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BP, government praised for inventive response to oil spill

But a presidential panel also sharply criticizes the company, industry and federal agencies for being unprepared for an environmental emergency in the Gulf of Mexico.

November 22, 2010|By Neela Banerjee

Reporting from Washington — Facing the worst offshore oil disaster in American history, BP rapidly developed and carried out new technologies to contain the damage, and government watchdogs established "effective oversight," according to a report issued Monday by the presidential panel investigating the explosion and sinking of the Deepwater Horizon drilling rig.

But the rare praise for the way they responded after disaster struck was coupled with scathing indictments of how terribly unprepared the federal government, BP and the oil industry were for a deep-sea oil well blowout.

Despite the fact that oil companies have been drilling for years in the Gulf of Mexico and the potential for problems was widely recognized, those involved were essentially caught flat-footed when the BP platform exploded and sank.

"There were many success stories in the effort to control the Macondo well, including, but not limited to, the ultimate successes of capping and killing it," the report said. "And the speed with which government scientists, with little background in deep-sea petroleum engineering, established meaningful oversight was truly impressive.

"These remarkable efforts were necessary, however, because of a lack of advance preparation by industry and government," investigators said.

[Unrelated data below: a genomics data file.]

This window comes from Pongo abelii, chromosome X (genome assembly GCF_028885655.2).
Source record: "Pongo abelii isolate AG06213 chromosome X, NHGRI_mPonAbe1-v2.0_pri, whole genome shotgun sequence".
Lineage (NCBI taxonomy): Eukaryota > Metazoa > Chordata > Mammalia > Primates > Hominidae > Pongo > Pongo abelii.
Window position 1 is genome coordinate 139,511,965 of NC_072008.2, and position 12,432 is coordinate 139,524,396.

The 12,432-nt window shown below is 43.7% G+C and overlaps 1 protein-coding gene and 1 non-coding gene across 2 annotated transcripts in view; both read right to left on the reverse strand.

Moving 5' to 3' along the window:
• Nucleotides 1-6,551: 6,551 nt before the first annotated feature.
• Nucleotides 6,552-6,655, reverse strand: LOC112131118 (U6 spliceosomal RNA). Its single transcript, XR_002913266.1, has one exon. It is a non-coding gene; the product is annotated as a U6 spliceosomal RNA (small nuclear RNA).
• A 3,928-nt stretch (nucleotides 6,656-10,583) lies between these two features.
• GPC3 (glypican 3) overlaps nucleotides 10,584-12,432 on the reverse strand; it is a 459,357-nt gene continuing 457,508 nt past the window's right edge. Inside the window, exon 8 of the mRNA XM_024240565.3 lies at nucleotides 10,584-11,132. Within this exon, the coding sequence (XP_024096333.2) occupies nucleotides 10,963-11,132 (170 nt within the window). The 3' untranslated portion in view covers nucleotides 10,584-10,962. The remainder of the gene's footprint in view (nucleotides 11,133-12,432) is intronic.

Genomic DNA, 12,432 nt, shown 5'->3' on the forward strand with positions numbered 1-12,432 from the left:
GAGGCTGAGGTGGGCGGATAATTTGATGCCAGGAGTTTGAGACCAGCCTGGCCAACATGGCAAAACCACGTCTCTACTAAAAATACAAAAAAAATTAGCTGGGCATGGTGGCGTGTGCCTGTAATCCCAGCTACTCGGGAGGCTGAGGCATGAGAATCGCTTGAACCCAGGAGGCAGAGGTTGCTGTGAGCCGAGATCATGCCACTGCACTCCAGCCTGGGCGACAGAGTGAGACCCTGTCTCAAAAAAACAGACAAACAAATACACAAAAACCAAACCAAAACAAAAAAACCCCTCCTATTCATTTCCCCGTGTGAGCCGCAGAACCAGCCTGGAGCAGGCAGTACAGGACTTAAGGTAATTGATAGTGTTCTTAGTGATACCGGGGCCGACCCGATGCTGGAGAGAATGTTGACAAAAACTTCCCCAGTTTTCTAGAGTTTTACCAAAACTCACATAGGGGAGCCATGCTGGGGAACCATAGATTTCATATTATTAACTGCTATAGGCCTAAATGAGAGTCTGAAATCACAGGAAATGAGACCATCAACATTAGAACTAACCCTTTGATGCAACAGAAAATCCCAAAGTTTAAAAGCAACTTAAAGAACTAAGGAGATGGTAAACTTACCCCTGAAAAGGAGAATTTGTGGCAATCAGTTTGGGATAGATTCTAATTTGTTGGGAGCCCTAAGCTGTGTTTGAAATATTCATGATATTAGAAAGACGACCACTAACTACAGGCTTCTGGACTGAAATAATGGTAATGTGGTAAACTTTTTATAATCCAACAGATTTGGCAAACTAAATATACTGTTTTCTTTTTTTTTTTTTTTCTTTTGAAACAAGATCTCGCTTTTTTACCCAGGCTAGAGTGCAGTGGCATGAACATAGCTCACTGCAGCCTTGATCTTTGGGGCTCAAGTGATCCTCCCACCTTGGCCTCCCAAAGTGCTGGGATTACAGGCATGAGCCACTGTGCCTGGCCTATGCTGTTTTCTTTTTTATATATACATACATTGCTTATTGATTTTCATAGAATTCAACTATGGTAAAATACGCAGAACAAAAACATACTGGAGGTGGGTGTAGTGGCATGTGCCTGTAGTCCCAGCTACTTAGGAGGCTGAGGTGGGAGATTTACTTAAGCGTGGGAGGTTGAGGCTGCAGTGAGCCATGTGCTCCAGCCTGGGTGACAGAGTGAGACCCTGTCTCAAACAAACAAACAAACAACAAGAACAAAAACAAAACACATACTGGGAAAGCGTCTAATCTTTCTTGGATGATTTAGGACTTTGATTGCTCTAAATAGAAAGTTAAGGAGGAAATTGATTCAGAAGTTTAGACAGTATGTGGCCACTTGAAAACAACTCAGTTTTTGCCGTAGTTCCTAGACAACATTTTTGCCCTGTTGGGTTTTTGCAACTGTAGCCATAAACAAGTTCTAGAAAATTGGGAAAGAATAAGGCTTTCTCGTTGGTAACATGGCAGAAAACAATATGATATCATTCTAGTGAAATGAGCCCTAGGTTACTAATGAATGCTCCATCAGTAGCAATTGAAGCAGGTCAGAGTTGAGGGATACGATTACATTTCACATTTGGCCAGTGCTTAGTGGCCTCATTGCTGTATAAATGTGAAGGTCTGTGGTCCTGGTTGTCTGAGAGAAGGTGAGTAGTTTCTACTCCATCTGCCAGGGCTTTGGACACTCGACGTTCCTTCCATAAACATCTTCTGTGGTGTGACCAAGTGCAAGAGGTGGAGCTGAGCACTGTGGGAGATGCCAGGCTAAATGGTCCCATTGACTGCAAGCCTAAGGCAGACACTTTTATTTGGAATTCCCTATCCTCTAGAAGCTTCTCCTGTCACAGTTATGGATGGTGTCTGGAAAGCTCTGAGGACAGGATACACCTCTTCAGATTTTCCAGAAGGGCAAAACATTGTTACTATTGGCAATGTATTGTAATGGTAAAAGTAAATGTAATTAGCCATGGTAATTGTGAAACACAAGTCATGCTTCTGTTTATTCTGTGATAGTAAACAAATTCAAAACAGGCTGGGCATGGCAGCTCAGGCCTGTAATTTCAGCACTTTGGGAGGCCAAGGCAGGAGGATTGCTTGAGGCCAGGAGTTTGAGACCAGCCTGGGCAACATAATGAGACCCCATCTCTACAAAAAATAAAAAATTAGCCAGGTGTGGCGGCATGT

The report, "Stopping the Spill: The Five-Month Effort to Kill the Macondo Well," is based on preliminary findings by the panel's staff.

The staff suggested that the president's panel recommend that oil companies develop detailed plans on how to stop deep-water blowouts and that the government review those plans.

The draft report also called for the government to beef up its expertise in petroleum engineering in order to better manage any future oil disasters, and to find ways to give a fast, accurate estimate of the amount of oil flowing from a blowout, which took weeks to nail down during the Deepwater Horizon spill.

The report was issued in tandem with another working paper on the spill that covered response and cleanup technology used while oil was still pouring from the crippled well. That report found that industry and the government had invested little in oil spill response and containment over the years.

"As a result, cleanup technology used during the Deepwater Horizon spill was dated and inadequate," according to the draft report "Response/Cleanup Technology Research & Development and the BP Deepwater Horizon Oil Spill."

nbanerjee@tribune.com

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